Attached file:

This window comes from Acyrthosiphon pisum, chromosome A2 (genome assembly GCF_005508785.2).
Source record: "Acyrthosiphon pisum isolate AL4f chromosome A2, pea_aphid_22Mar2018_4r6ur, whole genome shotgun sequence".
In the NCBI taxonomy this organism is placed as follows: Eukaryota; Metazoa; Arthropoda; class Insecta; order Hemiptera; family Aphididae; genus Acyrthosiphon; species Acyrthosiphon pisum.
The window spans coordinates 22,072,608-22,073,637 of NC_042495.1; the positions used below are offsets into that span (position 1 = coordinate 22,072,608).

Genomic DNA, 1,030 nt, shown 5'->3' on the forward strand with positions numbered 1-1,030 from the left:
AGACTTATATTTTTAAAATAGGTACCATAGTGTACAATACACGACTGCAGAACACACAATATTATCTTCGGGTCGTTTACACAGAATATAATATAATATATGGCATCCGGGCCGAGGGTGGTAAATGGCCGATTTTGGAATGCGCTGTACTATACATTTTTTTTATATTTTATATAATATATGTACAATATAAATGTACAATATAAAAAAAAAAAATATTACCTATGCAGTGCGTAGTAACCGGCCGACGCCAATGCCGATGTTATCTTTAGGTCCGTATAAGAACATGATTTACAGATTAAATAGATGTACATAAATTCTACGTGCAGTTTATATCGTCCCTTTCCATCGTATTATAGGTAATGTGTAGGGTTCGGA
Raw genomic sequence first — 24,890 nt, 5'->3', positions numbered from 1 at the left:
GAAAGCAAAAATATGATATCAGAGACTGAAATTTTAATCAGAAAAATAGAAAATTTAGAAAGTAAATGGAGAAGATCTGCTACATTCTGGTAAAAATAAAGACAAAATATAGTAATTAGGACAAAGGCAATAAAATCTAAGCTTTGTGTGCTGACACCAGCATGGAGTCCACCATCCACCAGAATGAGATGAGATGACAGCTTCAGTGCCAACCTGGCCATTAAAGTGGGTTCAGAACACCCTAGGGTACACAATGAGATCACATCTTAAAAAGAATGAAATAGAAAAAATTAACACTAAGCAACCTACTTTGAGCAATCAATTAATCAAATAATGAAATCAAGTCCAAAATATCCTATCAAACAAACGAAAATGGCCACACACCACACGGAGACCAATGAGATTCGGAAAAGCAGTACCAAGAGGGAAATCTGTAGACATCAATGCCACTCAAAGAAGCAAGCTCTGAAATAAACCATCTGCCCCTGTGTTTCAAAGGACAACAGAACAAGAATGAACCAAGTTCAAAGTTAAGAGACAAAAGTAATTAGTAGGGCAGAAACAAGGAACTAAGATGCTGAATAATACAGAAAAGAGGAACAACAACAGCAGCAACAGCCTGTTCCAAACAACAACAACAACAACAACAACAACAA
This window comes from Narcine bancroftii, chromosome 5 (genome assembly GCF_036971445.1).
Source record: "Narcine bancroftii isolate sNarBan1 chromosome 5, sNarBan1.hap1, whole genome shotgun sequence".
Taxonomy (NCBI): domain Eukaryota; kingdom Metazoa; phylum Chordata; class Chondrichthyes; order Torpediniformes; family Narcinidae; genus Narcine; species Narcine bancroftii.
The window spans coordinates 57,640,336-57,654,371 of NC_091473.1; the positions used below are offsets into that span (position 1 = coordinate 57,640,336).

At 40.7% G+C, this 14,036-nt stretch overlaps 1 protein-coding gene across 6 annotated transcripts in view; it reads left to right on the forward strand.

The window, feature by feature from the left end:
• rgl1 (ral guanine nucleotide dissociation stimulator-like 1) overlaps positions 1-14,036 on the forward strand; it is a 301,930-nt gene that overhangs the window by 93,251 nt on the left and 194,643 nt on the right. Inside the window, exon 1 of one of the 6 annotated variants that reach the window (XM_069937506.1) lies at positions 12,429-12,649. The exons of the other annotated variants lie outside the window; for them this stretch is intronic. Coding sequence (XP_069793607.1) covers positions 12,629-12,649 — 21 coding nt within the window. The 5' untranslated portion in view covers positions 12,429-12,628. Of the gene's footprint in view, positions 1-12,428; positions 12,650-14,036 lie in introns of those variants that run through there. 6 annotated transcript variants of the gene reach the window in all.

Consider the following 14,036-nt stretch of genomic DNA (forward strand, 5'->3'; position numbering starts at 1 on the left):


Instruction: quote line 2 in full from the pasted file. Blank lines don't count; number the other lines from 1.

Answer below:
Source record: "Acyrthosiphon pisum isolate AL4f chromosome A2, pea_aphid_22Mar2018_4r6ur, whole genome shotgun sequence".